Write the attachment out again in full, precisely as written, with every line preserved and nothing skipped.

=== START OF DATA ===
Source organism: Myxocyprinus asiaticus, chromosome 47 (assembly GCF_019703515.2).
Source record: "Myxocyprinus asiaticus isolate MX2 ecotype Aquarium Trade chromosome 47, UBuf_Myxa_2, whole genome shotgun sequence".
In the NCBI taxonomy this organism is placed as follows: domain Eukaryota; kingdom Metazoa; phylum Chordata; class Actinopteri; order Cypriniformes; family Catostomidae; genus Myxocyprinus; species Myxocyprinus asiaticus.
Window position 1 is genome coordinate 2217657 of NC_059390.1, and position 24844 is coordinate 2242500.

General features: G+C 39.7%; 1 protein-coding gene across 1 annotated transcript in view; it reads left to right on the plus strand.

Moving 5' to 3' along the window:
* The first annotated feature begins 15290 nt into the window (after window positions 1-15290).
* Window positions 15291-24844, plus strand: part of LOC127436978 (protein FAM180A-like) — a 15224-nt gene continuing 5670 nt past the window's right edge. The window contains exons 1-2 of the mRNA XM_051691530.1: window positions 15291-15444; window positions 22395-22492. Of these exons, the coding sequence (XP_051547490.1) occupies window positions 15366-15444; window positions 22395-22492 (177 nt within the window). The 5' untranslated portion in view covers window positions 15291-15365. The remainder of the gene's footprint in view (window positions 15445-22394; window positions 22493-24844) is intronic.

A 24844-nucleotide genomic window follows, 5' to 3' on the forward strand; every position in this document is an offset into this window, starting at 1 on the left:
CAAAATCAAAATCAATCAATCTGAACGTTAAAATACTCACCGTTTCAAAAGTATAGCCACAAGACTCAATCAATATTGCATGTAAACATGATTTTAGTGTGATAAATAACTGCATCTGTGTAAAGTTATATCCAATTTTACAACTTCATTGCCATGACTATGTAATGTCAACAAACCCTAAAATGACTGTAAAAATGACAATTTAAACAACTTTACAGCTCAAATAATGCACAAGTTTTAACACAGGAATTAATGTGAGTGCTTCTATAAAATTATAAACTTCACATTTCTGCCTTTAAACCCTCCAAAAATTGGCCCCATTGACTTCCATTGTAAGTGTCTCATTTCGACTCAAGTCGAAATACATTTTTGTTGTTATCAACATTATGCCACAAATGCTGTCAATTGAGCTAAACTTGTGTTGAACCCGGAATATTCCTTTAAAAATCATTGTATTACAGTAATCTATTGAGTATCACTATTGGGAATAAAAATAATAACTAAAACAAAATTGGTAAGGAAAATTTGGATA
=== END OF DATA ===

Source organism: Myxocyprinus asiaticus, chromosome 47 (assembly GCF_019703515.2).
Source record: "Myxocyprinus asiaticus isolate MX2 ecotype Aquarium Trade chromosome 47, UBuf_Myxa_2, whole genome shotgun sequence".
In the NCBI taxonomy this organism is placed as follows: domain Eukaryota; kingdom Metazoa; phylum Chordata; class Actinopteri; order Cypriniformes; family Catostomidae; genus Myxocyprinus; species Myxocyprinus asiaticus.
Window position 1 is genome coordinate 2217657 of NC_059390.1, and position 24844 is coordinate 2242500.

General features: G+C 39.7%; 1 protein-coding gene across 1 annotated transcript in view; it reads left to right on the plus strand.

Moving 5' to 3' along the window:
* The first annotated feature begins 15290 nt into the window (after window positions 1-15290).
* Window positions 15291-24844, plus strand: part of LOC127436978 (protein FAM180A-like) — a 15224-nt gene continuing 5670 nt past the window's right edge. The window contains exons 1-2 of the mRNA XM_051691530.1: window positions 15291-15444; window positions 22395-22492. Of these exons, the coding sequence (XP_051547490.1) occupies window positions 15366-15444; window positions 22395-22492 (177 nt within the window). The 5' untranslated portion in view covers window positions 15291-15365. The remainder of the gene's footprint in view (window positions 15445-22394; window positions 22493-24844) is intronic.

A 24844-nucleotide genomic window follows, 5' to 3' on the forward strand; every position in this document is an offset into this window, starting at 1 on the left:
CAAAATCAAAATCAATCAATCTGAACGTTAAAATACTCACCGTTTCAAAAGTATAGCCACAAGACTCAATCAATATTGCATGTAAACATGATTTTAGTGTGATAAATAACTGCATCTGTGTAAAGTTATATCCAATTTTACAACTTCATTGCCATGACTATGTAATGTCAACAAACCCTAAAATGACTGTAAAAATGACAATTTAAACAACTTTACAGCTCAAATAATGCACAAGTTTTAACACAGGAATTAATGTGAGTGCTTCTATAAAATTATAAACTTCACATTTCTGCCTTTAAACCCTCCAAAAATTGGCCCCATTGACTTCCATTGTAAGTGTCTCATTTCGACTCAAGTCGAAATACATTTTTGTTGTTATCAACATTATGCCACAAATGCTGTCAATTGAGCTAAACTTGTGTTGAACCCGGAATATTCCTTTAAAAATCATTGTATTACAGTAATCTATTGAGTATCACTATTGGGAATAAAAATAATAACTAAAACAAAATTGGTAAGGAAAATTTGGATA